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Thread: New Lyman #457125

  1. #1
    Boolit Mold CeeHoo's Avatar
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    New Lyman #457125

    Here is a new Lyman #457125 500gr mold for .45-70. During initial inspeciton I noticed there was something funny about the alignment. Thought it was caused by a burr right next to one of the alignment pins that might guide the halves off-center. I removed the burr and adjusted pins out a bit to cut all the play but still, to me, the way how the halves come together looks worse than that of my .358" Lyman molds. Is this considered normal? Thanks for any advice.








  2. #2
    Boolit Buddy
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    Send it back! That's what I would do anyway. New moulds should cast round boolits and the halfs should line up!

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  3. #3
    Boolit Bub
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    Agree with hunter74. That's not right. Send it back.

  4. #4
    Boolit Mold CeeHoo's Avatar
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    Thanks guys for replies. After reading Lyman warranty policy I noticed it wouldn't apply in my case. I got this from a friend in U.S. who ordered it from Midway. As I'm not the buyer, I should have sent the mold back to him first and pay all charges. Not really worth it.

    Thought to give this mold a go anyway so here are first results. While eccentricity of end products can be seen if looked really close I think these might still hit angle of a moose. Had to run the pot about 800F to get good fill out of bases but once casting temp was reached it was really easy to get good fill out. I don't know composition of this alloy. It's a mix of all kinds of lead with some tin added, just in case. BHN is about 10, says my noob thumb nail. Boolits weigh 510 grains.

    I guess the biggest problem is that the boolits drop out only at .457". When all else casting parameters were kept the same but mold was switched to two cavity Lyman #358430, a .38 cal. 195gr RN, these bullets came out at .360" which is pretty much as they should.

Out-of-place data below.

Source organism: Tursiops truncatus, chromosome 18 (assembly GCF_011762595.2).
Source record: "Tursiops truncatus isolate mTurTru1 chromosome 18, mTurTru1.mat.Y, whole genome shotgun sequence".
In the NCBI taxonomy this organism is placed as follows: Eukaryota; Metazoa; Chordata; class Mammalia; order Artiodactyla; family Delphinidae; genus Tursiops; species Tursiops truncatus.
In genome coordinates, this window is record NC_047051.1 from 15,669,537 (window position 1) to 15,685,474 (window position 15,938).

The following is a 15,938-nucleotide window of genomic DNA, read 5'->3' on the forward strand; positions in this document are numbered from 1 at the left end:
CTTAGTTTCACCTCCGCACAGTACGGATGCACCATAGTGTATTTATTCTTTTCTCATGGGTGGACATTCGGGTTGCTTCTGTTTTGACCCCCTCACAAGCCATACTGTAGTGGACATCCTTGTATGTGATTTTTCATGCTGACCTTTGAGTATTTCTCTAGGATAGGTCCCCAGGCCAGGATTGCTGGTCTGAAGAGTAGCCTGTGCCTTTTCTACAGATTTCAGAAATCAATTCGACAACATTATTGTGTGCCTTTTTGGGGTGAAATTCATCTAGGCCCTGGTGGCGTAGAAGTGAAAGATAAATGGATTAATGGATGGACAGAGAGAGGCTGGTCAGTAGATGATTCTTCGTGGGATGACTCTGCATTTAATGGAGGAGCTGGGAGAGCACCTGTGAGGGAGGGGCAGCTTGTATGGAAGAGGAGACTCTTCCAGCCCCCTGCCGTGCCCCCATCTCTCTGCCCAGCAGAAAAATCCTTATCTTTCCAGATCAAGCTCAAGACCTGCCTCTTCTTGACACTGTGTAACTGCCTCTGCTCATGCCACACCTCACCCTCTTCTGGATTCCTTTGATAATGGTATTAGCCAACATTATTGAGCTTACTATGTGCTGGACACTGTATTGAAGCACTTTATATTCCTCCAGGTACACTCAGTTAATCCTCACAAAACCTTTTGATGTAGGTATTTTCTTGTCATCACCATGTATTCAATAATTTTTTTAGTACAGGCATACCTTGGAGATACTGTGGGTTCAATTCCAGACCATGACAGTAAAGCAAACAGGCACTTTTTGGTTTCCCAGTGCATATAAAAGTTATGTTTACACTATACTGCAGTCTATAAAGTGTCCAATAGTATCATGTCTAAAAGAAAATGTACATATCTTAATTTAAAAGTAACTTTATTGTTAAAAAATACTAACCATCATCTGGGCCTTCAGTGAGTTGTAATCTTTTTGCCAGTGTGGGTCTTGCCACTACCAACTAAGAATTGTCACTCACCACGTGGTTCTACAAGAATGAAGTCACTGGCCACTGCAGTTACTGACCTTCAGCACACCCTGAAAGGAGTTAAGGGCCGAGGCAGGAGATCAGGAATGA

5. #5
    Boolit Buddy
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    If they drop too small, use more sb

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  6. #6
    Boolit Master

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    CeeHoo,

    No, your mold halves do not meet correctly.

    Definitely try a little more antimony.

    After that you could try to "Beagle" it or lap it out. "Beagle": Aluminum tape across one or both faces of the mold to enlarge the castings.

    https://www.youtube.com/watch?v=kIfcbDCYQPw

    Or, buy a mold that will cast the correct size to start with. (New Lymans are notorious for casting undersize.)

    http://noebulletmolds.com/NV/index.p...ugtmk5vbi3tc13


    Onnea!
    More "This is what happened when I,,,,," and less "What would happen if I,,,,"

    Last of the original Group Buy Honcho's.

    https://youtu.be/a9ePkrmwT3c

    "Salient rules: Heavier the boolit, less twist is needed; more pointed a boolit, less twist is needed; longer the boolit, more twist is needed; the windier the condition, more twist is needed; longer the range, more twist is needed; more of a boattail, more twist is needed; more hollow the point, less twist is needed." ... felix

  7. #7
    Boolit Master


    HangFireW8's Avatar
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    Lapping is an option, especially since it is casting rather small (typical for a modern Lyman). Some more tin and pressure casting with a ladle might give you another .001"... maybe.

    If you decide you have nothing to lose, you could always try physical persuasion. Put one mold block in a vise and whack the other one with a hammer. Check carefully between each hammer hit until it lines up. What you'll probably find is you can line it up, but if will freely shift back as well. Then you'll need to peen the slack side of the alignment hole with a hammer and punch. Again, one hit at a time and check the results carefully before continuing. Peen it only enough to take up the slack, but will still close fully.

    If you peen the hole edge too much, just file it back with a round needle file.

    It's crude, you may ruin the mold, but you may save it. After much use you may find it needs another "tune up" in the same manner.
    I give loading advice based on my actual results in factory rifles with standard chambers, twist rates and basic accurizing.
    My goals for using cast boolits are lots of good, cheap, and reasonably accurate shooting, while avoiding overly tedious loading processes.
    The BHN Deformation Formula, and why I don't use it.
    How to find and fix sizing die eccentricity problems.
    Do you trust your casting thermometer?
    A few musings.

  8. #8
    Boolit Grand Master

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    Lapping it will help with both issues you have. Size and cavity alighnment. O have the pot hot when lapping a mould . Make a few lapps from bullets (3 or so is more than enough) Start with 240-280 grit compound and work the cavity for a few revolutions clean mould and warm up on pot. cast a few bullet to get new size. 320 grit and a few revolutions then clean and cast a few checking size. 400 to 600 grit here and run to desired size.